General Counsel's Corner: Cannabis and Research on Campus

July 11, 2022

By: Barbara A. Lee, Ph.D. and Camisha Parkins

Cannabis—also known as marijuana—has been legalized in the last two decades in more than half of the states. Thirty-nine states allow the use of medical marijuana, while 18 states and the District of Columbia permit both medical and recreational marijuana.1 Despite what would appear to be increasingly lawful access to cannabis, it is still classified by the Controlled Substance Act (CSA) as a Schedule I Controlled Substance,2 which means that its possession, sale or use is prohibited by federal law, even in those states whose laws have decriminalized the use of cannabis. Furthermore, colleges and universities are subject to stricter federal restrictions than other organizations, in that cannabis cannot be grown, possessed or used on campuses if the institution receives federal funds.3 Failure to comply with this law risks the removal of federal funding administered by the U.S. Department of Education, including federal student aid funds.

The issue of concern regarding cannabis is the presence of tetrahydrocannabinol (THC), which can produce a “high” sensation and which some research has shown is addictive. Hemp, which is a form of cannabis, contains less than 0.3% THC, and has been removed from the federal schedule of controlled substances. But cannabis containing more than 0.3% THC, called marijuana, is strictly regulated under federal law.

Although the U.S. Food and Drug Administration (FDA) has approved three drugs derived from cannabis for specific medical uses,4 it has not approved the use of marijuana for either medicinal or recreational purposes. Therefore, any research involving marijuana must follow federal regulatory guidelines.

Legal Restrictions on Cannabis and the Campus

It may come as a surprise to learn that several colleges and universities around the U.S. offer programs about cannabis production, yet most are not authorized to grow or use cannabis for research purposes. The CSA’s designation of cannabis as a Schedule I drug dictates most, if not all, legal restrictions on the presence and use of marijuana at a college or university. More specifically, the agency charged with enforcing controlled substance laws in the U.S., the Drug Enforcement Administration (DEA), a unit of the U.S. Department of Justice, determines the extent to which marijuana may be used in research. The DEA controls who may grow marijuana, requires licensed growers to sell their product to the DEA, and requires organizations that wish to use marijuana for research to purchase the marijuana from the DEA. Although prior to 2020, the University of Mississippi was the only entity permitted to grow marijuana under federal law, the DEA changed its policy in 2020 to allow other growers to produce marijuana for research.5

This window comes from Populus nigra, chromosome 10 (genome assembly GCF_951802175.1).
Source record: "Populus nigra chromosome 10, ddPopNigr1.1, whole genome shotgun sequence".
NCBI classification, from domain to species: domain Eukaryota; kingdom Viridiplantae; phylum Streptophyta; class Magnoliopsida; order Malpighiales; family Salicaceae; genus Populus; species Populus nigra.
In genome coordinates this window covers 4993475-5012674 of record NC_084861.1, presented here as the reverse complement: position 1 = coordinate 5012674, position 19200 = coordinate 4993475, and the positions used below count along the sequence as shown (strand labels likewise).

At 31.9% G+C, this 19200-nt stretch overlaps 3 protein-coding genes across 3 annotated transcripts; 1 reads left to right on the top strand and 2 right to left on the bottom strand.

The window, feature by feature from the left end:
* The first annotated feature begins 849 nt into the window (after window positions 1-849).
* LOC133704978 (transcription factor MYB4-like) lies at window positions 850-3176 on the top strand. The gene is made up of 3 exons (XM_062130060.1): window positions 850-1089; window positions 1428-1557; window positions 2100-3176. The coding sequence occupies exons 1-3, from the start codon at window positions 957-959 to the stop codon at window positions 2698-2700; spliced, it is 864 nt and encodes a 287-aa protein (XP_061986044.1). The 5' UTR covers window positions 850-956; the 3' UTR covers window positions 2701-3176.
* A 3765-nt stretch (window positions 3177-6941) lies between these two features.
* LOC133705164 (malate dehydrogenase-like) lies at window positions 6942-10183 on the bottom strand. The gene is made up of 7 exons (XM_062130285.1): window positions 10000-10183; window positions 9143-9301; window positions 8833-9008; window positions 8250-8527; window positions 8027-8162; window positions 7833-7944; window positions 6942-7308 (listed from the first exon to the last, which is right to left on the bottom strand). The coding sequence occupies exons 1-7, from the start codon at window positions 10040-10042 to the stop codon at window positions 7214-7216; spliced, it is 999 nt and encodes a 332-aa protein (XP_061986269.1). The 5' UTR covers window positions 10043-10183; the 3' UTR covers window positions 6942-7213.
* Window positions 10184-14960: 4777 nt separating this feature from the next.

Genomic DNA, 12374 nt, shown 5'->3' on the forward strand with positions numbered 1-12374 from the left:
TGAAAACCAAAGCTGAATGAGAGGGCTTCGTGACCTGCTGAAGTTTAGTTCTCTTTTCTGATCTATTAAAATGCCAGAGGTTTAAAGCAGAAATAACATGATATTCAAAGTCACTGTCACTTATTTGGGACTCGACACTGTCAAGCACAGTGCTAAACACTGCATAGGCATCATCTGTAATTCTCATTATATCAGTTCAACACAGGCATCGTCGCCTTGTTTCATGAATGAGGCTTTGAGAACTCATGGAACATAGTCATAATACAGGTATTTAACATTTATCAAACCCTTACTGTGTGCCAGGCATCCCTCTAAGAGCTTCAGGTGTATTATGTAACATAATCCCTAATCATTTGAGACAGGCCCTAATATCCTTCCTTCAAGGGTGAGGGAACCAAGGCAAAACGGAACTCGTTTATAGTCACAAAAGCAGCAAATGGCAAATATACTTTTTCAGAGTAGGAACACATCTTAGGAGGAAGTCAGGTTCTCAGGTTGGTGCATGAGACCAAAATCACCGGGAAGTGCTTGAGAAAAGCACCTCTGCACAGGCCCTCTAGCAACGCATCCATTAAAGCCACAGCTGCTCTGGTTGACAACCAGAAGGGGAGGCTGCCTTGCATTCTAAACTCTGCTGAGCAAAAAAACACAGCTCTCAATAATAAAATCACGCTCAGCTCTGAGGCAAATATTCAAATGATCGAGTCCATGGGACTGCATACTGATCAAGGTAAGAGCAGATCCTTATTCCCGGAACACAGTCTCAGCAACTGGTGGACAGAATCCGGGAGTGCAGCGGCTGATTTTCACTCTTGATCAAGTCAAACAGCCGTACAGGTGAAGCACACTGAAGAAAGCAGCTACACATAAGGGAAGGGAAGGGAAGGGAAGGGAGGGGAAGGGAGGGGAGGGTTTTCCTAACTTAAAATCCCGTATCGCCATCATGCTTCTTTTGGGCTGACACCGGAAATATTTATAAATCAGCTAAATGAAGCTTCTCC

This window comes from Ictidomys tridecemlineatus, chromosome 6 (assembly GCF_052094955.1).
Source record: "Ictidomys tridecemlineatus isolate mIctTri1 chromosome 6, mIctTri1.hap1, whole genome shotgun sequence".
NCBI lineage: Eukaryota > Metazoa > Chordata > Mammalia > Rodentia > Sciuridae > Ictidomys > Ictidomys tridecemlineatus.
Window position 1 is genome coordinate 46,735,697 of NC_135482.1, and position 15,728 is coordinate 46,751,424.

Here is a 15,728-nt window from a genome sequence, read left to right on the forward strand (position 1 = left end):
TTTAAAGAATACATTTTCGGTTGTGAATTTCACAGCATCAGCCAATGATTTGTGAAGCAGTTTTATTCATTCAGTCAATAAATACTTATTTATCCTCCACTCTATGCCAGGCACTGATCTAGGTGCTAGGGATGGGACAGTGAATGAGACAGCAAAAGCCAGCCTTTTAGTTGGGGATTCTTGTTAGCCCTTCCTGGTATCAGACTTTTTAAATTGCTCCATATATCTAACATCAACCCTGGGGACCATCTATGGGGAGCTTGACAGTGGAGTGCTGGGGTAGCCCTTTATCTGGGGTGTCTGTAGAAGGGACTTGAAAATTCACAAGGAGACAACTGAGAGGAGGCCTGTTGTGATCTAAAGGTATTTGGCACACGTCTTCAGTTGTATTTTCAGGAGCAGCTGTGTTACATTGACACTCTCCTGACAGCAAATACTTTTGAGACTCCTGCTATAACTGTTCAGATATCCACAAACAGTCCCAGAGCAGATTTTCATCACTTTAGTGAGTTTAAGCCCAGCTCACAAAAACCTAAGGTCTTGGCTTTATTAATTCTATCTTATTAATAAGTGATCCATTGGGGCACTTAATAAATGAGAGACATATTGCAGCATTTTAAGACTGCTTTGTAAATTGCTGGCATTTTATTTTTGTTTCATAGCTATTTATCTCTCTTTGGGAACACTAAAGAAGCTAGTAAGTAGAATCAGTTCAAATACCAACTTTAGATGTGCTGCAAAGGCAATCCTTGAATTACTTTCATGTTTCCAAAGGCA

The restrictions on marijuana are a result of the amount of THC it contains. Hemp is also classified as a cannabinoid, but it was removed from the list of controlled substances by the 2018 Agricultural Improvement Act (called the Farm Bill)6 because its THC content is below 0.3%. The Farm Bill currently restricts the growing of hemp to states that have established a Hemp Research Pilot Program.7 Its cultivation is regulated by the U.S. Department of Agriculture (USDA).8